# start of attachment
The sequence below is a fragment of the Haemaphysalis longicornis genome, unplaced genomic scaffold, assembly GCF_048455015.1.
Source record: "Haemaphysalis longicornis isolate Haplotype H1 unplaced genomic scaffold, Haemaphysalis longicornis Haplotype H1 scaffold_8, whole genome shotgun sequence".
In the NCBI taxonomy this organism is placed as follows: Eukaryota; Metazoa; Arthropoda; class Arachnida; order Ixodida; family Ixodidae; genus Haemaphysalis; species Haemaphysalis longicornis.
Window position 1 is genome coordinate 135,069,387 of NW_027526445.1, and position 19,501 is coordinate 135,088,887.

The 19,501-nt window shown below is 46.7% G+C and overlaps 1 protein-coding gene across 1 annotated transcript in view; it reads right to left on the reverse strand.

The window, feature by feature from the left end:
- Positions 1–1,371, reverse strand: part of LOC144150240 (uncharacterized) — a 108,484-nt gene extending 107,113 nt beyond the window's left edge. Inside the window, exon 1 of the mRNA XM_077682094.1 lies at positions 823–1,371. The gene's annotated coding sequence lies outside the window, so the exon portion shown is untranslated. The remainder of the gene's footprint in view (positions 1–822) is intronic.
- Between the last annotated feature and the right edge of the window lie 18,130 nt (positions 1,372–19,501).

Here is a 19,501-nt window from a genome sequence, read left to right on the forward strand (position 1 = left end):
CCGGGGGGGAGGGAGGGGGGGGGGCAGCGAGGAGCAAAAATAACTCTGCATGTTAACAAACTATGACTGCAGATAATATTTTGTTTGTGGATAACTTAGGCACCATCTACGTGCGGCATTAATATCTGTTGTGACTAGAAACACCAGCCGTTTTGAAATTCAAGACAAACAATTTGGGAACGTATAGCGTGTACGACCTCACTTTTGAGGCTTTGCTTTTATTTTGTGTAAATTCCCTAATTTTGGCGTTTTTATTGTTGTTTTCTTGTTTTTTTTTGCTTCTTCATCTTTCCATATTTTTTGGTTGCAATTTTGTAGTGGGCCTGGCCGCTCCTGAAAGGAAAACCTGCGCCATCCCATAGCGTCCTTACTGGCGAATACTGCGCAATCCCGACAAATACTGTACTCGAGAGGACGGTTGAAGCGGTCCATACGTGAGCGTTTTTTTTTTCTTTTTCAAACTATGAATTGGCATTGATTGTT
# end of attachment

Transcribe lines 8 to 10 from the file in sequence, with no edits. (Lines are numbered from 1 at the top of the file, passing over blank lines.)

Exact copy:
- Between the last annotated feature and the right edge of the window lie 18,130 nt (positions 1,372–19,501).

Here is a 19,501-nt window from a genome sequence, read left to right on the forward strand (position 1 = left end):
CCGGGGGGGAGGGAGGGGGGGGGGCAGCGAGGAGCAAAAATAACTCTGCATGTTAACAAACTATGACTGCAGATAATATTTTGTTTGTGGATAACTTAGGCACCATCTACGTGCGGCATTAATATCTGTTGTGACTAGAAACACCAGCCGTTTTGAAATTCAAGACAAACAATTTGGGAACGTATAGCGTGTACGACCTCACTTTTGAGGCTTTGCTTTTATTTTGTGTAAATTCCCTAATTTTGGCGTTTTTATTGTTGTTTTCTTGTTTTTTTTTGCTTCTTCATCTTTCCATATTTTTTGGTTGCAATTTTGTAGTGGGCCTGGCCGCTCCTGAAAGGAAAACCTGCGCCATCCCATAGCGTCCTTACTGGCGAATACTGCGCAATCCCGACAAATACTGTACTCGAGAGGACGGTTGAAGCGGTCCATACGTGAGCGTTTTTTTTTTCTTTTTCAAACTATGAATTGGCATTGATTGTT